Family Business Insights

Current, NextGen Family Business Members Don't See Eye-To-Eye – Deloitte Private

Tom Burroughes Group Editor May 21, 2024

Current, NextGen Family Business Members Don't See Eye-To-Eye – Deloitte Private

Perhaps it is unsurprising that a study – carried out at the start of this year – into the view of different generations of family business dynasties shows a lack of ironclad consensus. But such divergences are nothing new, and the role of smart wealth/business advisors is to help clients handle them.

The $7.7 trillion US family business sector employs 83.3 million people across 32 million firms. Survey evidence showing that older and younger generations don’t closely agree on how firms should be run carry large implications for future wealth creation and transfer.

According to a new report from Deloitte Private, based on 500 current and next-generation family members, members of the current generation were almost twice as likely as the next one to say that the successive generation takes part in reaching decisions at a “high level” (28 per cent vs 15 per cent). In smaller businesses – less than $500 million in revenues – only 7 per cent of the next generation believe that they have a very high level of participation in the direction of the enterprise.

These wide gaps of perception and reality, and differences of opinion on topics such as succession, run like a thread throughout the 2024 Family Enterprise Survey, issued a few days ago.

Some 8 per cent of the current generation expect successors to sell; 18 per cent of next-gen expect to do the same, the report said. 

Some 28 per cent expect that the next generation of family members will take charge within five years, and another 47 per cent expect the transfer to occur within the next six to nine years. Also, 46 per cent of next-gen survey participants expect to have leadership, C-suite, or executive-level roles in the business within five years.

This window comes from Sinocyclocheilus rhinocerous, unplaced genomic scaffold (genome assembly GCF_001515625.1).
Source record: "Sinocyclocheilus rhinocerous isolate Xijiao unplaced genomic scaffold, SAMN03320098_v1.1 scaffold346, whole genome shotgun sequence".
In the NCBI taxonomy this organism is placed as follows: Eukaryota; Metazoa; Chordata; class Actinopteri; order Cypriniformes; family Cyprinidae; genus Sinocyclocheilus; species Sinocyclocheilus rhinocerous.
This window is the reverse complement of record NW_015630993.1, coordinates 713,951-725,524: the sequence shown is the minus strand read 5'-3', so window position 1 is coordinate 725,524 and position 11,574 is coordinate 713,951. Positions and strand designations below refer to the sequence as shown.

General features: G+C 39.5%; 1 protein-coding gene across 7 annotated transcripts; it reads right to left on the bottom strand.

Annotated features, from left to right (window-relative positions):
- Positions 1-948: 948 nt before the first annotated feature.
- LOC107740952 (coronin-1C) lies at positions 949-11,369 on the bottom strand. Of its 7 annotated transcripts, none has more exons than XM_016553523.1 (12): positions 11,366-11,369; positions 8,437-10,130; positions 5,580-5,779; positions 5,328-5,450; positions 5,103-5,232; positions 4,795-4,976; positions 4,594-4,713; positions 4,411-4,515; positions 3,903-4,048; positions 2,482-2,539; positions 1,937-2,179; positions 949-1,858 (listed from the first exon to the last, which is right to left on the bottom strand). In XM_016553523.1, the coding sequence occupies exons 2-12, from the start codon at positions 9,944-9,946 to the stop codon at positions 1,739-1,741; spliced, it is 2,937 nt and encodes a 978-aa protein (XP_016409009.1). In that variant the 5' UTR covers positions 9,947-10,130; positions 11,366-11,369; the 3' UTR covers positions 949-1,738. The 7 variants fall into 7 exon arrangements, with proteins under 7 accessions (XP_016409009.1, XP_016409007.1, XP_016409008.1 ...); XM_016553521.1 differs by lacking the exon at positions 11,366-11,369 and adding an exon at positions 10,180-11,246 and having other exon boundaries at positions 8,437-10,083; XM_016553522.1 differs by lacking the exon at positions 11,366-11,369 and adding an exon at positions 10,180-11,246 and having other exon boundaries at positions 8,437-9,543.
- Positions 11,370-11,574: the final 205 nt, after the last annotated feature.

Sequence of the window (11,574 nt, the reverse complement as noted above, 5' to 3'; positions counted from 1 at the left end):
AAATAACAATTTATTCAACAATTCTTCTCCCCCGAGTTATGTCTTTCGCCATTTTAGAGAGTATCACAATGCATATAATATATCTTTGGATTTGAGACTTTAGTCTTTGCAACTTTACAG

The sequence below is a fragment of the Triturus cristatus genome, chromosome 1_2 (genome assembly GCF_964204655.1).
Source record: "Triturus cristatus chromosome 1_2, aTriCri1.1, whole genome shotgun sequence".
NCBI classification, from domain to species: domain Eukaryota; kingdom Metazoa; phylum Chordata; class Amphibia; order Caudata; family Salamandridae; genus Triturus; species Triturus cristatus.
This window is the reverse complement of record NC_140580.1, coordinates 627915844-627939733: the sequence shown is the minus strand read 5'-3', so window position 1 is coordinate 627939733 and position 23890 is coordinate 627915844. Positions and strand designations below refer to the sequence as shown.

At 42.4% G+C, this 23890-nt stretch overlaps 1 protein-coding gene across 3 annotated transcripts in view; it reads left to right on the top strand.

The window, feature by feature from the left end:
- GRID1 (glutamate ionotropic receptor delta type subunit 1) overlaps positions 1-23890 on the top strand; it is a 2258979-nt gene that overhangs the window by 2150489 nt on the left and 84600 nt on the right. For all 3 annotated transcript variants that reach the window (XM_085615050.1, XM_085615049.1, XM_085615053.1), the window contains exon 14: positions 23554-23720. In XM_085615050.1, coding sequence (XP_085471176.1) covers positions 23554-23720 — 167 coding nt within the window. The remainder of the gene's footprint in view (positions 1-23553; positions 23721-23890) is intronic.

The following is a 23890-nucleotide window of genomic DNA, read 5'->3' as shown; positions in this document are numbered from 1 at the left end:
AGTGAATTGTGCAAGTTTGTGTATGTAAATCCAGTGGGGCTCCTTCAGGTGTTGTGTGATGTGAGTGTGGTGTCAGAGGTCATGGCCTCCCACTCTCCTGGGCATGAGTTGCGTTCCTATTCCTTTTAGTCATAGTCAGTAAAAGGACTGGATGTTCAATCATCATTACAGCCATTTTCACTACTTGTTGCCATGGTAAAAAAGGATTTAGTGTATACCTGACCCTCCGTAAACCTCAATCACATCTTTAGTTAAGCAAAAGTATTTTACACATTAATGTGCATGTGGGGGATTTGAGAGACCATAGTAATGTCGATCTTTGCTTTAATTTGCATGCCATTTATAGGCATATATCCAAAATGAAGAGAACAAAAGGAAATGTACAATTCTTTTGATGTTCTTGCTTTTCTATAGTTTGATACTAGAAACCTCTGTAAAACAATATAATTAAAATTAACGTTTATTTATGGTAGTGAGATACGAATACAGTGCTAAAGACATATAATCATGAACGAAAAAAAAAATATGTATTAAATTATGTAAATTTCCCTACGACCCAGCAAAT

There are many studies and insights these days about business transfer, different perspectives on business, the challenges of taking over a family firm, and more. This report goes way beyond topics such as trust and estate planning, tax and control. A number of major private banks, such as at Bank of America, Wells Fargo, JP Morgan, Citigroup and UBS, devote resources to working with HNW and UHNW families on these topics. The desire to create structures through which families can hammer out agreements also partly explains the vigor of the North America family offices sector.

Mind the gap
The biggest divergence found by the survey concerned harnessing data to deliver insights and generate revenue, where 27 per cent of the current generation and only 17 per cent of the next generation strongly agreed that their family business excels in this area. 

There are other gaps in whether the company is working to improve cybersecurity (29 per cent of the current generation vs. 22 per cent of the next generation) and whether digital transformation is continuing to significantly accelerate and remain a top priority at the business (32 per cent current vs. 26 per cent next gen), it said. 

When asked about the important competencies for a successor, 46 per cent of the current generation selected technology and digital transformation, which was the most common response. When asked to identify their core competencies, 46 per cent of the next-gen respondents also chose technology and digital transformation.

Survey respondents from the current generation perceive higher risks to business growth than the next generation in the ability to hire and retain employees (23 per cent vs. 11 per cent), impact of climate change on business operations (20 per cent vs. 12 per cent), and the capital structure of the organization (24 per cent vs. 16 per cent).

When asked if “the family-owned business would continue to run smoothly and without interruption if an important family employee moved on, retired, or passed away because we have a formal succession plan,” 24 per cent of the current generation strongly agreed compared with only 13 per cent of the next generation.

Some 31 per cent of the current-generation survey respondents strongly agree that they are confident with their business alliances and partnerships, but just 22 per cent of next-gen respondents strongly agree with this sentiment.

In other findings, respondents indicated that while about half of current-gen employees (48 per cent) had only ever worked at the family business, just 29 per cent of next-gen employees did.  

Views in common
For all the differences, there are points of unity. An overwhelming majority of respondents from both generations (90 per cent of the next generation and 89 per cent of the current generation) agree that next-gen family members working in the business are contributing to the furtherance of the business legacy and purpose.

Survey respondents included leaders and employees from the consumer goods; consumer services; energy, resources, and industrials; financial services; life sciences and healthcare; and technology, media, and telecommunications industries. All responses came from family-owned, private companies with revenues of $250 million to more than $1 billion.

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